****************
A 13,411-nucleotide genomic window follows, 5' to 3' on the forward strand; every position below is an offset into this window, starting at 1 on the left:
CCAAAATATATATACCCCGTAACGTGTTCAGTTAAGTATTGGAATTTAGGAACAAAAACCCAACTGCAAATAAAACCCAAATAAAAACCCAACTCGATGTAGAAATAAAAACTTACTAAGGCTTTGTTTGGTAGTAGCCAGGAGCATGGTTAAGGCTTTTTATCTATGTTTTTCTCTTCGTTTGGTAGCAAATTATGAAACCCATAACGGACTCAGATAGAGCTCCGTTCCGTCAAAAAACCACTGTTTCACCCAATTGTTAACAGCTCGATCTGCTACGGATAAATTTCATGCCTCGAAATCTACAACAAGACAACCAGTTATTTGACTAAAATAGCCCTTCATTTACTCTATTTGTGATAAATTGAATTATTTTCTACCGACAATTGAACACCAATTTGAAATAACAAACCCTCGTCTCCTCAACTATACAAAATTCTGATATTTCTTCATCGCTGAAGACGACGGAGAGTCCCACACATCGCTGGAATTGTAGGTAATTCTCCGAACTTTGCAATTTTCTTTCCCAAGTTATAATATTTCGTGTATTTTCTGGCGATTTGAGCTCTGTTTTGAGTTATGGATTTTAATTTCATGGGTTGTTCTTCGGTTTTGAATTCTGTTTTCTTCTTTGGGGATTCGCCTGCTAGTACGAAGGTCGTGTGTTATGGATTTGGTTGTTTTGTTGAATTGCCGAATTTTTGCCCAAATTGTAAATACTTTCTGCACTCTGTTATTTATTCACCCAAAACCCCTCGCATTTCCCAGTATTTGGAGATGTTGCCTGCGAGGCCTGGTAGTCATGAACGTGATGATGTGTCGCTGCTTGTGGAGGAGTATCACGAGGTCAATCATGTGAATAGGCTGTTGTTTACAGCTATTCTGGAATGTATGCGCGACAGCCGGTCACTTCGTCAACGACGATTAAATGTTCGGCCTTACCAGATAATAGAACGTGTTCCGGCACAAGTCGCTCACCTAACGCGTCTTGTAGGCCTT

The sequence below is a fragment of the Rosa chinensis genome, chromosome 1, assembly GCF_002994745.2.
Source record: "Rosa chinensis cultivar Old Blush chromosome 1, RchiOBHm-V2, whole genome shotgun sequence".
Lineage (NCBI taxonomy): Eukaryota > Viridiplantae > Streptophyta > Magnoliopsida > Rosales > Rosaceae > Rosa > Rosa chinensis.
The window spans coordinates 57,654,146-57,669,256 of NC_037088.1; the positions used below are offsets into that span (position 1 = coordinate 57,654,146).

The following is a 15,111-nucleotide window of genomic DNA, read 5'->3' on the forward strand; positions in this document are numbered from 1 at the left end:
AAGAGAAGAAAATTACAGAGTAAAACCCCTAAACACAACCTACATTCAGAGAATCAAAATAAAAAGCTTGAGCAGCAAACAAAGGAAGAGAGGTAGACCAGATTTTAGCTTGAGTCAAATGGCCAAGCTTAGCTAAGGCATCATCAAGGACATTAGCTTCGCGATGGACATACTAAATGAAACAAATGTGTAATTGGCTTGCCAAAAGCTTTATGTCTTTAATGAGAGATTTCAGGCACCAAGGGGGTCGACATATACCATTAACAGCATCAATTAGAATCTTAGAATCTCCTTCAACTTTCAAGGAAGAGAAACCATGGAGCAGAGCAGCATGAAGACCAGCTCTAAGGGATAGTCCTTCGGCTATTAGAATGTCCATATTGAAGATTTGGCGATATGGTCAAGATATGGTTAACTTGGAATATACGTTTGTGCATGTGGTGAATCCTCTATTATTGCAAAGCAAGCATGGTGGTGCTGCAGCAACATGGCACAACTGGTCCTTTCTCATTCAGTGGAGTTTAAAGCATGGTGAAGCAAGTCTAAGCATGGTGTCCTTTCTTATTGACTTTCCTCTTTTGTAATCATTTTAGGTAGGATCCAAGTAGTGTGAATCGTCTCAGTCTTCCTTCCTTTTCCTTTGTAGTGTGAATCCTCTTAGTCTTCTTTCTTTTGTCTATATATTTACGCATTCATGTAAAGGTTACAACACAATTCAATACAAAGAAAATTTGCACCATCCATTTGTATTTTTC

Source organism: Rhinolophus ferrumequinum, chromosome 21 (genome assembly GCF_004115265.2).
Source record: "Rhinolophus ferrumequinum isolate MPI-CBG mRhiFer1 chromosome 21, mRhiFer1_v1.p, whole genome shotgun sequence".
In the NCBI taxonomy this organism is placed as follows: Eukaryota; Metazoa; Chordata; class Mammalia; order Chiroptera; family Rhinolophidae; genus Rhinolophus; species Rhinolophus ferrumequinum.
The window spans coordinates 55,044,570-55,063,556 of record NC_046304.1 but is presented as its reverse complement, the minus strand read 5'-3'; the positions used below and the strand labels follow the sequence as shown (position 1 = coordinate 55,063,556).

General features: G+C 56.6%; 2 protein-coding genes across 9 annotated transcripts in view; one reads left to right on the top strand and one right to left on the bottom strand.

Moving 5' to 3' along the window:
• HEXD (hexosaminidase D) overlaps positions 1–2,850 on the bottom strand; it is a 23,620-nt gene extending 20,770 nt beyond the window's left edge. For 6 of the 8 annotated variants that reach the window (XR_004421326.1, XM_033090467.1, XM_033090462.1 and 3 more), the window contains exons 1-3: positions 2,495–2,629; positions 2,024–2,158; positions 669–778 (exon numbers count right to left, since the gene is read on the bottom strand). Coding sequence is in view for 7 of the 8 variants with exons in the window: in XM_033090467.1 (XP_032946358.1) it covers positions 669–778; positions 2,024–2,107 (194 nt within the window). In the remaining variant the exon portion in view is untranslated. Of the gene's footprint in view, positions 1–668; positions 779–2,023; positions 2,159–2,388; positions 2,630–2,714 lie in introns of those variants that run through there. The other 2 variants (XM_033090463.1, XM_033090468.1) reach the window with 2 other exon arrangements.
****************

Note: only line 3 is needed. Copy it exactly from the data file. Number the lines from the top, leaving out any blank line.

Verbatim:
The sequence below is a fragment of the Rosa chinensis genome, chromosome 1, assembly GCF_002994745.2.